Photo above: left to right: Hineoma Paekau-Rush (CF), Santana Ngawharau, Ramari Dewes (CF), Dara Davenport (CF)

Drop-in sessions help your learners progress their learning
Here's a chance for your staff to chat with Careerforce Advisors and get some help to progress their programme before the end of the year. We're running face to face sessions across the country to help support them with their learning. Follow the link to see the full list.

Learners can drop in either for the whole time or for as long as they are able.

We know that learners benefit from the opportunity for face to face engagement, and we have had great feedback from the sessions to date.  Please feel free to share details with your learners.
Support for Pasifika and Māori learners

Please remember that we provide a number of resources and supports for learners who identify as Māori or Pasifika.  This support also includes face to face learner sessions. Please check out these pages for Māori learners and Pasifika learners and to see which face to face sessions are planned in your area.

If you have learners who identify as Māori or Pasifika, and don’t receive our dedicated Māori or Pasifika newsletters, and would like to, they can email or
Careerforce website is now more accessible
In the September issue of Skills for Good, we told you about the UserWay Accessibility widget that we have added to the Aka Toi learning and assessment platform.
We have also now added the icon to our main Careerforce website.  You will find the widget on the right hand side of the screen on all pages. This widget has a range of tools to help better support our website visitors with digital accessibility needs. The functionality includes easily increasing font sizes, activating dyslexia friendly fonts, adding contrast to the page and more. Simply click on the icon to see what the tool can provide.
Learner Activity Requirements

As a Tertiary Education Organisation funded by the Tertiary Education Commission, we have a set of educational performance indicators that we are accountable for meeting. This includes targets around learner activity, and that ultimately is around ensuring that our learners are progressing towards completion of their programme.

Within our training agreements, our trainees agree that failure to achieve any learning activity within any 10 month period will result in their training programme being placed on-hold, and possible withdrawal after 12 months. For apprentices, these time periods are 5 months for being placed on-hold and 6 months for possible withdrawal.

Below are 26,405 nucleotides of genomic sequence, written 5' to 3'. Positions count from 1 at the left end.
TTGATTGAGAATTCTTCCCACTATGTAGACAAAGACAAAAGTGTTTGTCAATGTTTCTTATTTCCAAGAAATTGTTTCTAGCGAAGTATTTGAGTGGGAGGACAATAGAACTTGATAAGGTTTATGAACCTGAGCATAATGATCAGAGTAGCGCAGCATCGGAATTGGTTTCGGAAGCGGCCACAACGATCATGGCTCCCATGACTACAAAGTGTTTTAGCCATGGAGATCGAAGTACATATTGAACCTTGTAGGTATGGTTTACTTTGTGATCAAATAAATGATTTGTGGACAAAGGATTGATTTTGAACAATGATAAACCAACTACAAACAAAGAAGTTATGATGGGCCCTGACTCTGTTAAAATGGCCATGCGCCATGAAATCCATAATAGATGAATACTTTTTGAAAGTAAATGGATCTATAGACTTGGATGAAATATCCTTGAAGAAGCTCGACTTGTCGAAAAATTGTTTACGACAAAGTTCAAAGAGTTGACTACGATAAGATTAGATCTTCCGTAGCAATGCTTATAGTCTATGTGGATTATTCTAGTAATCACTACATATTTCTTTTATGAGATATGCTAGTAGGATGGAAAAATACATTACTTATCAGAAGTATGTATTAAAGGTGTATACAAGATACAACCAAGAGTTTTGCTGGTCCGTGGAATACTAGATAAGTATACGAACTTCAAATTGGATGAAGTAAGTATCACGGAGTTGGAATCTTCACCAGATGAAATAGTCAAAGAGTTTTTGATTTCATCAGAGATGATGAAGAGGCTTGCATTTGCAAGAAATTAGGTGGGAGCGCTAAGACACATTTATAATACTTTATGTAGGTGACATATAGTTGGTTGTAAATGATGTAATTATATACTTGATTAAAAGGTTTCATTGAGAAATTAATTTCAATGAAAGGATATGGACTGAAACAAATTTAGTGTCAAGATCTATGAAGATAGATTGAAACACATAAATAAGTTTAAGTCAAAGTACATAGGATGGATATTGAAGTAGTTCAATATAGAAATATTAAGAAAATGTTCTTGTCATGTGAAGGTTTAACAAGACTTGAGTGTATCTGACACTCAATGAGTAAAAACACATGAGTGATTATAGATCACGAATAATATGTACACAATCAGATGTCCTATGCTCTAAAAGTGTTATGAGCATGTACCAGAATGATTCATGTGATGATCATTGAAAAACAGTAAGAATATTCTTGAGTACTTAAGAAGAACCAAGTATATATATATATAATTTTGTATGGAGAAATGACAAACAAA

We have recently notified a group of learners (and their employers) who are at risk of withdrawal due to non-activity, and that continued failure to complete any learning will result in their being withdrawn from their training programme later this year and early in 2024.

Additionally, over early 2024, we will be recommencing the automated on-hold and withdrawal processes that were paused during Covid to provide some much needed relief to our learners. We encourage you to carefully and regularly check your monthly training progress reports to identify staff who are not appropriately progressing their training and consider what additional supports may be required.

If you require any guidance or support, please contact your Careerforce Workplace Advisor.
Reminder for your assessors - assessments for expiring issues of Aka Toi modules must be marked by 18 December 2023
We would like to remind you that several Aka Toi module issues will be expiring at the end of 2023. Any assessments that need to be marked on Aka Toi for these expiring modules, must be marked by no later than Monday 18 December at 11.59pm.

After this date, learners will be transferred out of their current module and into the latest module version, and new assessments will have to be submitted. We have also reminded all Careerforce registered assessors.
Holiday closure days and times
Please note that Careerforce offices will be closed over the holiday period, closing at midday on Friday 22 December, and will re-open on Monday 8 January 2024.
Popular links
Find out more about:
  • Apprenticeship Boost >>More
  • 2023 Prospectus >>More
  • Jobs for Good - you can list your vacancy for free >>More
  • Free Counselling for all Careerforce | Te Pūkenga learners >>More
  • Te Pae Ora - Wellbeing hub for learners >>More
  • Careerforce Qualification Programmes >> More
  • Gateway and Vocational Pathways >>More
  • How to contact your local Careerforce Workplace Advisor >>More